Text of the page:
Whereas the NT as it was developed achieved the compactness that all good movie stories seek: a mission to start the hero on his journey, obstacles along the way, enemies who want to get him, a twist near the end (Judas) followed by a death-defying ultimate test.

      It’s better storytelling, that’s all. The early church may not have heard of Joseph Campbell but they knew it in their gut, as we all do on hearing a good story versus a poor one.

      1. I’d also suggest that even though the early Church fathers were not as scholastically rigorous as we’d like, certain books were obvious forgeries even then, and a lot of these books were ‘discovered’ or ‘Mormoned’ rather miraculously. Sometimes even books they liked couldn’t be supported because they were too obviously fakes.

          1. Perhaps a biblical scholar may correct me but by the time of Nicea the main four gospels had converged enough – through an accumulation of rewrites – to form an approximation of one account of (the fictional) Jebus.

            Put four liars in a room roughly saying the same thing and the story begins to sound as if it must have been real.

  6. “There’s only one proper reaction to this kind of exegesis: How do you know?”

    You could practice it and find out. See for yourself whether his way is good or not.

    1. “You could practice it and find out.”

      Which version of “it” should we practice? With hundreds of denominations in Christianity alone which one should we practice in order to fully know his goodness?

      1. The right one of course Rick! Do not worry – whichever flavour you choose, the others will be wrong!

        1. …as will the one you actually choose, if it doesn’t result in you thinking it “good”.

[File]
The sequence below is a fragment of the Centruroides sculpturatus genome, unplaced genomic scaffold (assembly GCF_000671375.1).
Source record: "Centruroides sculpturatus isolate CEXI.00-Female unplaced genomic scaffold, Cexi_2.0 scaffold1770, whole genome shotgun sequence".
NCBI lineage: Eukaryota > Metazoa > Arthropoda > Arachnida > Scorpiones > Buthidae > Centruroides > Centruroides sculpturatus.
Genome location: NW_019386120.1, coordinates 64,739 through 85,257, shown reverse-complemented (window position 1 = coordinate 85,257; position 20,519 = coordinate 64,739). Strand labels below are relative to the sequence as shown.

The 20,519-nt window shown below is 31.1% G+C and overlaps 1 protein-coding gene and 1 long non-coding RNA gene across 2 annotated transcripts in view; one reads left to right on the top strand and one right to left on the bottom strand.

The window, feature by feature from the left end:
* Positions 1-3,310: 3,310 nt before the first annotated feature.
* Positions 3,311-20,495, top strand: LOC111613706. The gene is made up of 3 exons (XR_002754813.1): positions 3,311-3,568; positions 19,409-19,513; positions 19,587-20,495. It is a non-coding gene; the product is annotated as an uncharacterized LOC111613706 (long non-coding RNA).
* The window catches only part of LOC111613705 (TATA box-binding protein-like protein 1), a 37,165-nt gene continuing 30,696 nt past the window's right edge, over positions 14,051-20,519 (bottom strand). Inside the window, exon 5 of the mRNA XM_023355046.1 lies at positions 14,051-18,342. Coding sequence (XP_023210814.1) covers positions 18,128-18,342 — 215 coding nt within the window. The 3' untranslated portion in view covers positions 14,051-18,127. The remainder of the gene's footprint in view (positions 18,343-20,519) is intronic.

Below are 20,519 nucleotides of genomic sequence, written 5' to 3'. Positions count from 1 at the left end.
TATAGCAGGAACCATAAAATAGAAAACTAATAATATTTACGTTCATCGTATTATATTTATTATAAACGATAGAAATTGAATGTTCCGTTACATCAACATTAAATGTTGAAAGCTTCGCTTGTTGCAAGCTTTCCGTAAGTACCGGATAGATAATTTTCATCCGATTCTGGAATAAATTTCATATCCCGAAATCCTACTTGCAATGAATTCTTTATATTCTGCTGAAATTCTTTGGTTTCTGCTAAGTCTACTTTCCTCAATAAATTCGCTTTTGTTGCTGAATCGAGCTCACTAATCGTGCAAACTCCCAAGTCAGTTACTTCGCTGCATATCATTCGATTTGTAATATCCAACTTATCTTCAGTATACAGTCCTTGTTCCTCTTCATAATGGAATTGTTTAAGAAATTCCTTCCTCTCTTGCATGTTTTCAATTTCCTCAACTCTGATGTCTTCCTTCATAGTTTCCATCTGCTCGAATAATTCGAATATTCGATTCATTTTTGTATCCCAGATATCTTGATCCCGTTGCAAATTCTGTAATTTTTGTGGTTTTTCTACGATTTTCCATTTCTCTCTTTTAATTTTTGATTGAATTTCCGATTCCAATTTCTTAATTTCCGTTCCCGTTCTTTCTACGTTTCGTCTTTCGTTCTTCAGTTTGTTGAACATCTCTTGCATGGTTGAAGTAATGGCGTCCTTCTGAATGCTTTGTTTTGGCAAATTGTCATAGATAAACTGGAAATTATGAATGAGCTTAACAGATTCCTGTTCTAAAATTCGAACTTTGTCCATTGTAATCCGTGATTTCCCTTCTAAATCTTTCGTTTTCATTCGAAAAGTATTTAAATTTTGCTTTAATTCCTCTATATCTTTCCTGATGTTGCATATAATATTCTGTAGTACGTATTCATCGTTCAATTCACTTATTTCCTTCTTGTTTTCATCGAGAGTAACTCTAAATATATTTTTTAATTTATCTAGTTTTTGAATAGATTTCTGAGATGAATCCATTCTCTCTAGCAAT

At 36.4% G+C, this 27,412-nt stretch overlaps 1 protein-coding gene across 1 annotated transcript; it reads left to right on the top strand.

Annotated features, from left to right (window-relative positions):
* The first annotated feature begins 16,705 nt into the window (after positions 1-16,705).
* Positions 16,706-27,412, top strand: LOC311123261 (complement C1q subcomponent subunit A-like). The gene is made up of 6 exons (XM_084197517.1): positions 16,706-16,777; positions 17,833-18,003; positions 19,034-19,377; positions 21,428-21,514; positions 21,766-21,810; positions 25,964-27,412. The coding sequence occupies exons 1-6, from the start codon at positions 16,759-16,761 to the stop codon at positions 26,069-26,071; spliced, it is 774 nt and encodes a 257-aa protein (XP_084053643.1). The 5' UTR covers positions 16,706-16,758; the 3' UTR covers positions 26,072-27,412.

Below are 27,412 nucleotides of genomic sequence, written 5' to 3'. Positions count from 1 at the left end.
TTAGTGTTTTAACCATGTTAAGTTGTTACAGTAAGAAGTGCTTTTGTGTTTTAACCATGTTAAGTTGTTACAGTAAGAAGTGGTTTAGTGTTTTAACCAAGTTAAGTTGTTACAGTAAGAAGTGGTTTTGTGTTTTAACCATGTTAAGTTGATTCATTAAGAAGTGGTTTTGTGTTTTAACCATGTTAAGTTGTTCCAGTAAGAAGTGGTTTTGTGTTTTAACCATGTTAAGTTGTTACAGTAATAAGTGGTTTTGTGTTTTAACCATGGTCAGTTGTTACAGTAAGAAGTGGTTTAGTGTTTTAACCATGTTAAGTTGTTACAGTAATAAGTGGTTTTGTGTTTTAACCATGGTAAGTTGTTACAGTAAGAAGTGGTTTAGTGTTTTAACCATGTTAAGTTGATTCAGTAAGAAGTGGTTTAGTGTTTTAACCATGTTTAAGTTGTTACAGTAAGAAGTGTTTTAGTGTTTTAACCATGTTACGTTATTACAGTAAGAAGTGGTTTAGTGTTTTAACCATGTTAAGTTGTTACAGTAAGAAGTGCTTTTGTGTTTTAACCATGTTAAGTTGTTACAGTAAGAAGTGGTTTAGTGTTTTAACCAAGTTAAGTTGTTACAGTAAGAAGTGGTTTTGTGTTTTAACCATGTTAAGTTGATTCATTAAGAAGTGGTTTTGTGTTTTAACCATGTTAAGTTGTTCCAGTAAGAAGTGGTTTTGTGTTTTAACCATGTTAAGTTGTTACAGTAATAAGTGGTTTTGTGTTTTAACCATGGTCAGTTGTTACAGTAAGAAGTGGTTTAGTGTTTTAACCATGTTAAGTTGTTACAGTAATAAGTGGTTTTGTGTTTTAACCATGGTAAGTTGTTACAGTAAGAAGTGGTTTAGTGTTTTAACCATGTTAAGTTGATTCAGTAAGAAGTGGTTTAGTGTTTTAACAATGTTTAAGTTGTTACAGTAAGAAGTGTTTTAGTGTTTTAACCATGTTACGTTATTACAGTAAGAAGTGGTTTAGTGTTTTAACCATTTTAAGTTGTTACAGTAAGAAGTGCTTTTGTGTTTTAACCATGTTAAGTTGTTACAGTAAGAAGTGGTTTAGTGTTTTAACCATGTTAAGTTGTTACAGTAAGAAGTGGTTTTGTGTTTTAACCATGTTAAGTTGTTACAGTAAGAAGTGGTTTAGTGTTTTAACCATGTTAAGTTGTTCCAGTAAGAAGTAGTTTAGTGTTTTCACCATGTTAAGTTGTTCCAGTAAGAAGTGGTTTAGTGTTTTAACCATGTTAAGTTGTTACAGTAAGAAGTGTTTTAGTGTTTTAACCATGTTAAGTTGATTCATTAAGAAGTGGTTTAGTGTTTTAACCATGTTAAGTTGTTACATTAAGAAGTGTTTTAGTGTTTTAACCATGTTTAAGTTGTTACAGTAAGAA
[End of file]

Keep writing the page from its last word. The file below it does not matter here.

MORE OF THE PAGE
damned if you do…

    2. And which of the many competing and contradictory ways would that be ?

      At last count there were over 38,000 xtian denominations, all of them claiming to have the true word of the ceiling cat.

      Most of them damn all the others to hell, is that the part you suggest we practice ?

      Which one of those 38,000 sects do you belong to Daniel and how do you justify your choice ?

      1. The Marcionites believed that the Old Testament god was a lesser being – perhaps Daniel agrees with them? Only 37,999 to go…

    3. What, by gouging out our eyes every time we look at a pretty woman, as Jesus himself commanded in the Sermon on the Mount? Perhaps by killing all the adult Afghanis, enslaving all the boys, and forcing all the pre-pubescent girls into a lifetime of sexual slavery just as YHWH ordered Moses to do to the Midianites? And maybe follow it up by killing everybody who refuses to convert to Christianity, as again ordered by Jesus himself?

      What’s that I hear? “Metaphor”? “Not meant to be taken literally”? “It’s not evil if Jesus says it’s good”? Yeah, right.